Whitman news since 1896

Whitman Wire

Vol. CLIV, Issue 4
Whitman news since 1896

Whitman Wire

Whitman news since 1896

Whitman Wire

Controversial speech by Hirsi Ali prompts heated response

Ayaan Hirsi Ali, a woman’s rights activist and outspoken critic of Islam, spoke at Whitman on Wed., March 4 at 7 p.m. Her lecture was part of ASWC’s Public Speakers series.  

Hirsi Ali’s lecture sparked controversy on campus, as evidenced by a slip of paper handed out with every program, entitled “What Ayaan Hirsi Ali Will NOT Tell You Tonight.”   Distributed by a group of concerned faculty and students, it listed statistics arguing that Americans Muslims are “overwhelmingly mainstream and moderate.”

In her talk, Hirsi Ali presented two schools of thought about the clash between Western values and Islamic practices.   The first school of thought holds that Islam is a religion of peace and that a small group of extremists distorts the Quran, misinterpreting the words of the Prophet Muhammad. The other school of thought, the one to which Hirsi Ali subscribes, argues that Islam is inherently at odds with the values of Western liberal democracies like the United States and the European Union.  

“The more Islam you practice, the more intolerant you are,” Hirsi Ali said, her words provoking an audible response from the crowd.   “The more Islam you practice, the more you’ll find yourself in company with Al Qaeda.”  

At the end of her lecture, Ali held a question and answer session.

Senior Chad Brizendine was one of the more than a dozen students, faculty and community members that posed questions after Hirsi Ali’s presentation.   He said he found Hirsi Ali’s responses to audience members’ questions disappointing.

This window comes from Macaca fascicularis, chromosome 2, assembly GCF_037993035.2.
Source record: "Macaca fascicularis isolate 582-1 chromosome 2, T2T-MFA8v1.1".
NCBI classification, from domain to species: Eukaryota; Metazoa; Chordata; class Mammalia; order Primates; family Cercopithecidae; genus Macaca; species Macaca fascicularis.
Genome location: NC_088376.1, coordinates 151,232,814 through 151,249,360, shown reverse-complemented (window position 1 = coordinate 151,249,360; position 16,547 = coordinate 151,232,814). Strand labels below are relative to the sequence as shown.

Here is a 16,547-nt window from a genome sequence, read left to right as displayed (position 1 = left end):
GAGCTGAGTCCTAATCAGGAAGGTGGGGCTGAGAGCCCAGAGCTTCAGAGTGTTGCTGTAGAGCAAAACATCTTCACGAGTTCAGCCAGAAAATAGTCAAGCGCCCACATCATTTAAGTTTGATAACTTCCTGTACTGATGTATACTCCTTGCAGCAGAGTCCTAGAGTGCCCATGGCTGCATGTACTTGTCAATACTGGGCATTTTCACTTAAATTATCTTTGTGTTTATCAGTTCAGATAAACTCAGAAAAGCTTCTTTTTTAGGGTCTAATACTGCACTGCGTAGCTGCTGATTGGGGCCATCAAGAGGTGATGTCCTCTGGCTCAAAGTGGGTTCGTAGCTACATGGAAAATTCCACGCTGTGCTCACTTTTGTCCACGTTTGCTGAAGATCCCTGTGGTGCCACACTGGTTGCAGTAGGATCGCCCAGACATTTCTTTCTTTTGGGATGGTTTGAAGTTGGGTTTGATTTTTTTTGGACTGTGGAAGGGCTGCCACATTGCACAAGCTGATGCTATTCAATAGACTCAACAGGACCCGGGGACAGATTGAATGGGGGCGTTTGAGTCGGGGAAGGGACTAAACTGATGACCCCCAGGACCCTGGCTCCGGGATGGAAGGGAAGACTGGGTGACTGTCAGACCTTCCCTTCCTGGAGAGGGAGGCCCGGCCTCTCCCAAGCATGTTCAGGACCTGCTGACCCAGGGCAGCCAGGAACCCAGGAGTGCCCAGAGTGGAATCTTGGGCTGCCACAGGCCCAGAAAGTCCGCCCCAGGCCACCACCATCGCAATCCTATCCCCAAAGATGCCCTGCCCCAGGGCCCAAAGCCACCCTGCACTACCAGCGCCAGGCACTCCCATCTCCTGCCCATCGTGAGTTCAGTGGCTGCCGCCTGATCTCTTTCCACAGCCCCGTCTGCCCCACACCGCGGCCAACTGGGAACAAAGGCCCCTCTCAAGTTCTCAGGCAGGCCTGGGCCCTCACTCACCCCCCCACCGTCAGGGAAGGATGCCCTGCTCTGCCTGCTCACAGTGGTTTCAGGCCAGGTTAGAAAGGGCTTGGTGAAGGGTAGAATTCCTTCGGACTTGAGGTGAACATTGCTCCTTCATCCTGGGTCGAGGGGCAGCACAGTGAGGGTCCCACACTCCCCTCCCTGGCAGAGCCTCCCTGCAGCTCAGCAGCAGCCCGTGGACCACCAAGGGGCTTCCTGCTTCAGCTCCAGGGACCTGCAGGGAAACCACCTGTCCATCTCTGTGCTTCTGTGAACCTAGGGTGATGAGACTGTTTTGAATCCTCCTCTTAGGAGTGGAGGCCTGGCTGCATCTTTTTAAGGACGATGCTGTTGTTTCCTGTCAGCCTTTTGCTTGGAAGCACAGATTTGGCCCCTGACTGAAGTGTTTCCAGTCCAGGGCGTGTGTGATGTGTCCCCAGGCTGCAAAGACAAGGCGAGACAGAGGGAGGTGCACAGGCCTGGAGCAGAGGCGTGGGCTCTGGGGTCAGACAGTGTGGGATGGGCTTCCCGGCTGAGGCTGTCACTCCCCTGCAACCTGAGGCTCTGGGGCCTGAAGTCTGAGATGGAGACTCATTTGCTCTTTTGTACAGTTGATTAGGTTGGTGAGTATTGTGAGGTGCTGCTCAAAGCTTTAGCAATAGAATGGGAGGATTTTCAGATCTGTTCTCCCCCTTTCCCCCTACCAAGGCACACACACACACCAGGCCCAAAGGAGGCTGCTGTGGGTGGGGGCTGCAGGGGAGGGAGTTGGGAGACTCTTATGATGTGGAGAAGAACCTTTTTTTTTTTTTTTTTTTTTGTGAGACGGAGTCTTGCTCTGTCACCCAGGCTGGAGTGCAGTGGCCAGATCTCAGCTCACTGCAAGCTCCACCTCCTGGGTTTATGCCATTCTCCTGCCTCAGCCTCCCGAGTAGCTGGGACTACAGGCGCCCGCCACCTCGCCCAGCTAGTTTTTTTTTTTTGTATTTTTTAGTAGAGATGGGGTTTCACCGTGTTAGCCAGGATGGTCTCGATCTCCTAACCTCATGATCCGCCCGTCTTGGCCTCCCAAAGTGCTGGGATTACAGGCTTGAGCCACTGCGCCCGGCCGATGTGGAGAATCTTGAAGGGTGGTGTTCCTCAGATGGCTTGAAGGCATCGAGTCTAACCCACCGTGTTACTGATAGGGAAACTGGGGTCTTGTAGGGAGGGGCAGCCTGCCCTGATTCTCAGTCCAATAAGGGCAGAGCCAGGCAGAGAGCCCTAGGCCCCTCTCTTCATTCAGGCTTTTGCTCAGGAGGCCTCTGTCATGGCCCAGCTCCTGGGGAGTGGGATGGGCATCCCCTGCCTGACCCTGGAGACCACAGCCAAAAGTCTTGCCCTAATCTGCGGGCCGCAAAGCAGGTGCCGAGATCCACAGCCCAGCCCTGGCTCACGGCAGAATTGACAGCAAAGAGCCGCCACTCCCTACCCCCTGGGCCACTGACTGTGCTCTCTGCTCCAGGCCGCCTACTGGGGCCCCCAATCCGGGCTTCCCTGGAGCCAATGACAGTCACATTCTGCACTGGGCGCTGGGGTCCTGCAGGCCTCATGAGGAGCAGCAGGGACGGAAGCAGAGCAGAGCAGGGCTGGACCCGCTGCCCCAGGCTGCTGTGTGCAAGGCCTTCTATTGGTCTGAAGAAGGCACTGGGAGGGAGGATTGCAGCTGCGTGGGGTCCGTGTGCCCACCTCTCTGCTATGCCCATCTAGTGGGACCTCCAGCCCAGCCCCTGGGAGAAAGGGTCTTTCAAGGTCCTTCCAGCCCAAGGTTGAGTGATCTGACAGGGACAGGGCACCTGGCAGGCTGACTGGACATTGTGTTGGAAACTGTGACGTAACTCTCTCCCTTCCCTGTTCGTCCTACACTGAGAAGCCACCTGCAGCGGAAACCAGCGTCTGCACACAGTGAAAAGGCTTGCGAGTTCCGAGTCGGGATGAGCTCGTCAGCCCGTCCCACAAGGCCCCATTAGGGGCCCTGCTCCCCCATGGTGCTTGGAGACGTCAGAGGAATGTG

“I feel like she spent a lot of the time dodging the critical questions.”

Kristin Ballinger, a sophomore, expressed her disagreement with parts of Hirsi Ali’s lecture.

Ayaan Hirsi Ali spoke to campus Wed. March 4. Credit: Kim.
Ayaan Hirsi Ali spoke to campus Wed. March 4. Credit: Kim.

“I was offended that she connected the Islamic immigrants’ economic dependence on welfare to their religious beliefs, instead of attributing it to their status as former third world immigrants who don’t have education or cultural literacy in the place that they’ve moved to,” she said.

Nevertheless, Ballinger appreciated Hirsi Ali’s boldness and enjoyed the opportunity to consider Islam in a global context.

“I think it was really important for us, especially in Walla Walla, to think about the enormous number of people in the world that are Muslim, and to enter into a dialogue about that,” she said.

Although some of the questions were fairly critical, Hirsi Ali appreciated the challenge.  

“I thoroughly enjoyed the question and answer session: I liked the audience. I thought the questions were intelligent. I’m going away with a very positive feeling,” she said after the event.

To read the information sheet on Islam that was available at the lecture, visit the Web site for the Council on American-Islamic Relations at cair.com/AboutIslam/IslamBasics.aspx.

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